Cashel House Hotel relies on vibrant community to help it grow its business

Futureproof: Local produce and repeat visitors are vital to hotel’s future

Cashel House Hotel owner Kay McEvilly with her son, Frank.

Cashel House Hotel owner Kay McEvilly with her son, Frank.

 

Cashel House Hotel was built in 1840 by George Emerson, a great-great-grandfather of the current owner, Kay McEvilly. She purchased the house with her late husband, Dermot, in 1967 and the couple opened the house as a hotel in 1968. Funding for the project initially came through their parents as the banks would not loan any money.

Kay’s son, Frank, and daughter, Lucy, are still working in the house today.

The inspiration to enter into hospitality for the McEvillys came from both sets of grandparents, McEvilly says.

“Dermot’s grandparents owned a hotel in Galway off Eyre Square, where the Park Hotel is now. My grandmother had a small hotel in Clifden called the Ivy House. We discovered that we both had helped out lots in the hotels when children, and we just loved the idea of meeting new people and seeing how happy they were on their holidays.”

The couple thought this business model was perfect and extended it in their own hotel. “When we opened first, it was mainly British clients until Bloody Sunday in the North, which put a full stop to that market.

“We felt that Europe would be a good market so we travelled to several countries on sales missions and were extremely lucky in our second year when [in 1969] General De Gaulle stayed with us. That really opened up not only the French market but other continental countries as well.”

Recessions

This visit put the hotel firmly on the map but it didn’t insulate it from the harsh realities of business life. The hotel has been through three major recessions.

“Its impact on business has been huge but, each time, we dust ourselves off and look to other markets.”

After 9/11, American visitors stopped coming to Ireland and the McEvillys realised that they needed to nurture the home market. “The home market is essential for business and growth but there is always difficulty filling mid-week with the Irish market.”

Participation in Ireland’s Blue Book and other luxury and boutique brands has brought new clients. And the development of the Wild Atlantic Way has had a positive impact on the area. However, it’s not necessarily win-win. It entices people to be on the move and, for the business to benefit, visitors need to stay a minimum of two nights. Highlighting local provenance has also become increasingly important.

“We have always focused on using local produce but now we make sure our clients know about it,” McEvilly says. “We offer garden courses, walking weekends, demonstrations on using local seaweed among others. One of our most popular events is potato planting for St Patrick’s weekend each year.”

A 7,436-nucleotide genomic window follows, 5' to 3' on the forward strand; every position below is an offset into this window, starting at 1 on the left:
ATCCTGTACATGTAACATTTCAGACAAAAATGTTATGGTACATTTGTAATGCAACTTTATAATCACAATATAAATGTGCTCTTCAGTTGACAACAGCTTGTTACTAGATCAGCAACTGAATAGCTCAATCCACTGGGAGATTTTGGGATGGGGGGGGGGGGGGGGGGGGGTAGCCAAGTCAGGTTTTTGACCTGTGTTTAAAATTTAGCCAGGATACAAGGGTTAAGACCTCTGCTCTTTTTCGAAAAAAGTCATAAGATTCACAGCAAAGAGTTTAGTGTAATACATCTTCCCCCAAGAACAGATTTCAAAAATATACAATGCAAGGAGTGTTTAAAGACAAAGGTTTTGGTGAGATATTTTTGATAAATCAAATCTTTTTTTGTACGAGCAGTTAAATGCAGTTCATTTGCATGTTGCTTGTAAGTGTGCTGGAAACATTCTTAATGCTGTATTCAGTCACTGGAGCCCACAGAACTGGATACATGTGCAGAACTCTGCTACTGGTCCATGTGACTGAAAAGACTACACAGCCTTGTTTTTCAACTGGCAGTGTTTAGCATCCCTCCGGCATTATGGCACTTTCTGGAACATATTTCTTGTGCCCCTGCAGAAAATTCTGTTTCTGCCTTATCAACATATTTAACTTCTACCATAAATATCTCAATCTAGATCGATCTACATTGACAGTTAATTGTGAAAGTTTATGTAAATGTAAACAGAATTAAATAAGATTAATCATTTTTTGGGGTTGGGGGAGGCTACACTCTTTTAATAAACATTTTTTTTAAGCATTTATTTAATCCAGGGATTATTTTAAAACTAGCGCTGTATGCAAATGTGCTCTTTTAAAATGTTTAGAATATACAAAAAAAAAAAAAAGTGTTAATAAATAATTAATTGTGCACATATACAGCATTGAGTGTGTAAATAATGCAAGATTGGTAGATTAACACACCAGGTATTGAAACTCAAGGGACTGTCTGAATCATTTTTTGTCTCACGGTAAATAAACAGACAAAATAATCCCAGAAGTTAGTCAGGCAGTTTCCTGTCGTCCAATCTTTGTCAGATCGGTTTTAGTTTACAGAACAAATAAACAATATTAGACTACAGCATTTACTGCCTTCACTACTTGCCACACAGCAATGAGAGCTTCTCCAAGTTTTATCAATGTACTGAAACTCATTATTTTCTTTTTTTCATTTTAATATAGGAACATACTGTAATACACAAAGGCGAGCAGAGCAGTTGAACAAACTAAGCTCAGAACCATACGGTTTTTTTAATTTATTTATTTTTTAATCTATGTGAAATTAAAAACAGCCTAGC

McEvilly has put much time and work into the garden producing food and improving the surroundings.

“People are conscious of what they eat and doing healthy activities and we need to be to the forefront in this type of promotion.”

Reinvestment

Her advice on survival is to reinvest in your business. “You cannot take everything as a profit. A considerable amount of our earnings are ploughed into looking after the house for upgrading bathrooms and bedrooms, etc.

“Having good, loyal staff is important. We have great staff. Some have been with us for over 20 years. Where, originally, staff would have all been Irish and mostly local, nowadays there is a mix of Irish, European and Filipino.”

The local harpist, Lynn Saoirse, is a regular performer in the dining room entertaining guests from all around the world, some of them are part of a tour and other independent travellers and cyclists.

“Many of our clients are repeat visitors, and that doesn’t happen unless they have had a good time when they stayed with us. There is a tremendous sense of satisfaction when you see regulars coming through the door.”

Brexit is going to make an impact on the business, she fears, but the McEvillys feel many of their British clients will stay loyal. “The exchange rate does make it difficult for them and it will be a challenge.”

A greater challenge is the increased insurance costs year on year despite having made no claims. “We need to keep these overheads at a level so as not to penalise the hospitality sector,” she says.

Future plans

Looking into the future, the McEvillys are clear about what they would like to see happen with Cashel House. “We would like to see business grow in the winter and off-season. We still have the same overheads during these periods but not the same income. While visitors don’t come to Ireland for the weather, we need to work harder to encourage them to come outside of the summer months.”

Because Connemara can be quite isolated, the McEvillys feel fortunate to be part of a strong and vibrant local community. “Many years ago, hotels marketed only their product but now villages and towns have become involved. Places such as Roundstone and Clifden are working hard to bring in visitors to the area so we are all a giant team now. People have great pride in their area and this is very obvious when you see the improvement to shop fronts and public areas.”

The county council has started developing a cycle track from Roundstone to Clifden and it is hoped that this will be a big draw to new visitors.

For her, the first 50 years running Cashel House Hotel have been hard work but very rewarding: the next 50 will be different but hopefully equally rewarding for the next generation, she hopes.

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